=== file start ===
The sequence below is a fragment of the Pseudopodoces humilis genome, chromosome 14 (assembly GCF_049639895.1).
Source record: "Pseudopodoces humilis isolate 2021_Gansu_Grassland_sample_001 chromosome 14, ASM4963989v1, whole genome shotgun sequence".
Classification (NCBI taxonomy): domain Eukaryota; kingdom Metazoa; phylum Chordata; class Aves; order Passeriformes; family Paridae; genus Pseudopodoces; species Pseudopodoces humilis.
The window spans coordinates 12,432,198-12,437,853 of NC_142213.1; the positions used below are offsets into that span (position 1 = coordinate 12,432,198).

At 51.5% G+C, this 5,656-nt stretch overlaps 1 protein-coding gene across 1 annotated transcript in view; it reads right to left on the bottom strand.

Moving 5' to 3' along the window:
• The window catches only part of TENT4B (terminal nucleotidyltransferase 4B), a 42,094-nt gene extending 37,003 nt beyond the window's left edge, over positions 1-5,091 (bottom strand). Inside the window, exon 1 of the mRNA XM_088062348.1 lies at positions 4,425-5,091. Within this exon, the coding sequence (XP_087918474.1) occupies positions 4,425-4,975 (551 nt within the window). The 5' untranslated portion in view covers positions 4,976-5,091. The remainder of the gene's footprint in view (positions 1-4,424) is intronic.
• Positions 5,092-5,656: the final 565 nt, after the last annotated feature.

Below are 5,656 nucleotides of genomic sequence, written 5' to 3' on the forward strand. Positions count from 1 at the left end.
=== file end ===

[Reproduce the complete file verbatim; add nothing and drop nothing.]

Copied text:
The sequence below is a fragment of the Pseudopodoces humilis genome, chromosome 14 (assembly GCF_049639895.1).
Source record: "Pseudopodoces humilis isolate 2021_Gansu_Grassland_sample_001 chromosome 14, ASM4963989v1, whole genome shotgun sequence".
Classification (NCBI taxonomy): domain Eukaryota; kingdom Metazoa; phylum Chordata; class Aves; order Passeriformes; family Paridae; genus Pseudopodoces; species Pseudopodoces humilis.
The window spans coordinates 12,432,198-12,437,853 of NC_142213.1; the positions used below are offsets into that span (position 1 = coordinate 12,432,198).

At 51.5% G+C, this 5,656-nt stretch overlaps 1 protein-coding gene across 1 annotated transcript in view; it reads right to left on the bottom strand.

Moving 5' to 3' along the window:
• The window catches only part of TENT4B (terminal nucleotidyltransferase 4B), a 42,094-nt gene extending 37,003 nt beyond the window's left edge, over positions 1-5,091 (bottom strand). Inside the window, exon 1 of the mRNA XM_088062348.1 lies at positions 4,425-5,091. Within this exon, the coding sequence (XP_087918474.1) occupies positions 4,425-4,975 (551 nt within the window). The 5' untranslated portion in view covers positions 4,976-5,091. The remainder of the gene's footprint in view (positions 1-4,424) is intronic.
• Positions 5,092-5,656: the final 565 nt, after the last annotated feature.

Below are 5,656 nucleotides of genomic sequence, written 5' to 3' on the forward strand. Positions count from 1 at the left end.